Obama hopes to reinvigorate his presidency with State of the Union
President Obama, faced with a largely stubborn Congress, says he'll use executive action to promote his agenda if persuasion doesn't work. We'll hear more about that in his State of the Union message.
If annual State of the Union presidential messages to Congress were thought of as made in Hollywood (which, in a way, they are), then the Sunday news shows ahead of that event are the trailers.
Sure, there may be some unexpected fireworks Tuesday night when President Obama delivers his fifth official address on the state of the Union.
Who can forget Rep. Joe Wilson (R) of South Carolina bellowing “You lie!” during a joint address to Congress by Mr. Obama in 2009, for which Mr. Wilson was formally rebuked by the House of Representatives? Or US Supreme Court Associate Justice Samuel Alito – in his sober black robe, sitting right down there in front – mouthing the words “Simply not true” when Obama took the high court to task for its decision on campaign finance?
But in previews of the speech, both sides are sticking to script – laying out positions, trying to shape the analysis and commentary that will follow.
First Republicans, whose rebuttal right after Obama speaks will be given by Rep. Cathy McMorris Rodgers of Washington State, the highest-ranking woman in the House of Representatives.
In what amounted to a “prebuttal” Saturday, Sen. Roy Blunt (R) of Missouri said Obama has "a lot of explaining to do."
"If all he has to offer is more of the same, or if he refuses to acknowledge that his own policies have failed to work, the president is simply doing what many failed leaders have done before him: trying to set one group of Americans against another group of Americans," Senator Blunt said. "We don't need more class warfare, and we don't need more interference from Washington.”
I wouldn’t expect to hear Obama talk much about “failed” policies, say, the deadly attack in Benghazi, Libya, or the initial mess with the Affordable Care Act's website.
But Blunt’s reference to “class warfare” and “interference from Washington” hints at the direction Obama is likely to take in his speech and beyond.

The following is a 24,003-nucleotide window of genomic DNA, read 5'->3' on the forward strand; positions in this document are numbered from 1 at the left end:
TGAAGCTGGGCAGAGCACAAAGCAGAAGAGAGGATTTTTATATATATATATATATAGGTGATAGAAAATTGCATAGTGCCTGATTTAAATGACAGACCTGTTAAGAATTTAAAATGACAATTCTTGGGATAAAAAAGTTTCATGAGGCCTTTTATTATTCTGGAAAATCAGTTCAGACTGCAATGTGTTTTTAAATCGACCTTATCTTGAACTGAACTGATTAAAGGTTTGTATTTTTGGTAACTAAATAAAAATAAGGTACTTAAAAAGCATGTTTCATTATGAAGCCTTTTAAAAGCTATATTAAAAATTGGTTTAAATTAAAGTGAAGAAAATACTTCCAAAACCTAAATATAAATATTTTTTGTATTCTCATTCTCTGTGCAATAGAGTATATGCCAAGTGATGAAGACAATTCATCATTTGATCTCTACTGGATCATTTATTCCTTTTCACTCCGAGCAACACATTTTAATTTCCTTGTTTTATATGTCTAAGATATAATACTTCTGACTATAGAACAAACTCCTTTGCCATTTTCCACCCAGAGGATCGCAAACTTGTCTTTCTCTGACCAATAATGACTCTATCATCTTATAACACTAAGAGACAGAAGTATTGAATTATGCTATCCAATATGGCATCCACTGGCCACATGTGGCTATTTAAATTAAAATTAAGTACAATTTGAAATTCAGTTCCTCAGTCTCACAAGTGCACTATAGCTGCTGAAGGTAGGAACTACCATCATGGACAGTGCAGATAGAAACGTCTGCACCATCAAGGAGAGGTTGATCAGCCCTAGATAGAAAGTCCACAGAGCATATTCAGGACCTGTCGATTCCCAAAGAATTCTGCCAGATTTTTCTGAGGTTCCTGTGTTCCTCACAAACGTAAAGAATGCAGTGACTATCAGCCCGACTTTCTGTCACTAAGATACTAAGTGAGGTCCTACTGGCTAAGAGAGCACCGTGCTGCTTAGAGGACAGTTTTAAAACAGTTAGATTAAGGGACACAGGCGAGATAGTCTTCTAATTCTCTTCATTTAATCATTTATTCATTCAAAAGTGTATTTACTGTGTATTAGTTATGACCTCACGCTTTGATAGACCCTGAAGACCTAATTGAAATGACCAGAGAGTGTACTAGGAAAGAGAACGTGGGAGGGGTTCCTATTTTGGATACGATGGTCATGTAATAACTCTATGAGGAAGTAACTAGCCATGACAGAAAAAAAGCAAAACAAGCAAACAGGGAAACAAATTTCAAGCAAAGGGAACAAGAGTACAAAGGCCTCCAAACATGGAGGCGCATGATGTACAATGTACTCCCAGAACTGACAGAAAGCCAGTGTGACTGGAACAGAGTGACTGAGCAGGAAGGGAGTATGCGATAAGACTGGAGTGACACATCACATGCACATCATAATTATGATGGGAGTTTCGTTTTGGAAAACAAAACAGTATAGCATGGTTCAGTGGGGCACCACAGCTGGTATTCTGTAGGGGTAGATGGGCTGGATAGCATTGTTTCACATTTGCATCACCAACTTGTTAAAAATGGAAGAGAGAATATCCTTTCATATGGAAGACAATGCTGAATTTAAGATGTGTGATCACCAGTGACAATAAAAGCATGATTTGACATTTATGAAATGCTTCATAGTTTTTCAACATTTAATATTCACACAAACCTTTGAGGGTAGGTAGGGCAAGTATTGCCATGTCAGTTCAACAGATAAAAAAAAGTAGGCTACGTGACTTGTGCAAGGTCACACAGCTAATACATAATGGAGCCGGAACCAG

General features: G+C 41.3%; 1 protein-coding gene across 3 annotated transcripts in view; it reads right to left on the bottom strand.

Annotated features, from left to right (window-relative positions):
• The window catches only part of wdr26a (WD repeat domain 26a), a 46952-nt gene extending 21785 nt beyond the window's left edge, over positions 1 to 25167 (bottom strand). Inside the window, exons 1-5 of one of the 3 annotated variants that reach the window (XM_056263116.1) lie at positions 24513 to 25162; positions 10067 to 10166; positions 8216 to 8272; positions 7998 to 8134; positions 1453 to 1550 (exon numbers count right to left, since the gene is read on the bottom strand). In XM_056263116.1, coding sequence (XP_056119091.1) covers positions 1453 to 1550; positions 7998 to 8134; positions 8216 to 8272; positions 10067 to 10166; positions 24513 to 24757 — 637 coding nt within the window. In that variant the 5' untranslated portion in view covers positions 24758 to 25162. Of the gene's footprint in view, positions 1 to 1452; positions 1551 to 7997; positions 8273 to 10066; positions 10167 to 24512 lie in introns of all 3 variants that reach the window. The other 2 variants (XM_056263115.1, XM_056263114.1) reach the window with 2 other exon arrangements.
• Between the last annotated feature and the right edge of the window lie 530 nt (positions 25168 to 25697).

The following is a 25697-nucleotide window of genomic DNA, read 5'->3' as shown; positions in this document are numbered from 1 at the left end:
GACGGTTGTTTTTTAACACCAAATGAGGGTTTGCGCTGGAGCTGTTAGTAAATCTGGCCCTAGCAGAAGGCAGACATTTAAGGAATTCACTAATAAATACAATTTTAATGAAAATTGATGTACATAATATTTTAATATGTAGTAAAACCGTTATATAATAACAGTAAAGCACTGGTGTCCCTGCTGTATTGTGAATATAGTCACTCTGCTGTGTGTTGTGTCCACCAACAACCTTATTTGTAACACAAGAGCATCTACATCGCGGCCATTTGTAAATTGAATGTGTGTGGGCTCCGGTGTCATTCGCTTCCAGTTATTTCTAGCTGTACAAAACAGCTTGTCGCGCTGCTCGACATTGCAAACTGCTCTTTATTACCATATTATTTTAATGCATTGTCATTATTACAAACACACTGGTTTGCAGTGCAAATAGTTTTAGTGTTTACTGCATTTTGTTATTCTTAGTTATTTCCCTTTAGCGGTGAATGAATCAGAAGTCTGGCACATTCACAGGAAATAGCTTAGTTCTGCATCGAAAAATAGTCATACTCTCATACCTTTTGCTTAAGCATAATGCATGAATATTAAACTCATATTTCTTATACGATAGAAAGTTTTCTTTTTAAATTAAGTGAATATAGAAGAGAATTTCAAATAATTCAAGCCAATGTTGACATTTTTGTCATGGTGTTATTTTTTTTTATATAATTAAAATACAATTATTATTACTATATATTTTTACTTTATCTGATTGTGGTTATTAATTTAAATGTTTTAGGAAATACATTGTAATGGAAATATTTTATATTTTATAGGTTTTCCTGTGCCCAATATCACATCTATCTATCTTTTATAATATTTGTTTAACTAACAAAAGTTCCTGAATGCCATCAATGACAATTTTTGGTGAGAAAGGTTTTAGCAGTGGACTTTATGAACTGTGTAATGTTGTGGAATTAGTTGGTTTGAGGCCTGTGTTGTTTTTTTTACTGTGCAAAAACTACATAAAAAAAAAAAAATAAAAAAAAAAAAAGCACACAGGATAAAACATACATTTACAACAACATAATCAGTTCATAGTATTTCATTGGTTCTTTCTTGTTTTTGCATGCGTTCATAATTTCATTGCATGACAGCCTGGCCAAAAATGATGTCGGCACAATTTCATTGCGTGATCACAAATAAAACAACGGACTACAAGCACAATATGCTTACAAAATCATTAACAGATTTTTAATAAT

He can be expected to use “his pen and his phone, to try to move the ball forward,” White House senior adviser Dan Pfeiffer said on CNN Sunday. In other words, if he can’t be any more persuasive than he has been with congressional Republicans, he will use his pen to sign executive orders making things happen on his own. (See Monitor White House correspondent Linda Feldmann’s cover story “Is Barack Obama an imperial president?”)
In a rare Sunday news show appearance, White House press secretary Jay Carney said on ABC's "This Week," “The president sees this as a year of action, to work with Congress where he can and to bypass Congress where necessary. To lift folks who want to come up into the middle class.”
To many Republicans (like Blunt), what they hear when Obama talks about lifting up folks into the middle class – especially any reference to “inequality” – is “class warfare.”
Obama has called inequality in America the “defining issue of our time.” And although you may hear the words “opportunity” and "mobility" more than “inequality” in his speech, the intent is the same.
“The address will include a ‘healthy dose’ of the income inequality message the White House has focused on in recent weeks, according to one senior administration official familiar with the text,” The Hill newspaper reports.
“The president, who has yet to add to the big legislative accomplishments of his first term, will call for raising the minimum wage to $10 per hour and extending federal unemployment benefits that expired last month,” according to this report. “He will also discuss energy and college affordability, two other issues that relate to the economic mobility message that is a major White House theme ahead of this year’s midterm elections.”
Obama’s poll numbers have gone way down since his reelection in 2012. Republicans seem inclined to wait him out, strengthening their congressional power this year and looking ahead to 2016.
So for a president headed toward lame-duck status, this State of the Union message to Congress and to American voters may be more important than ever.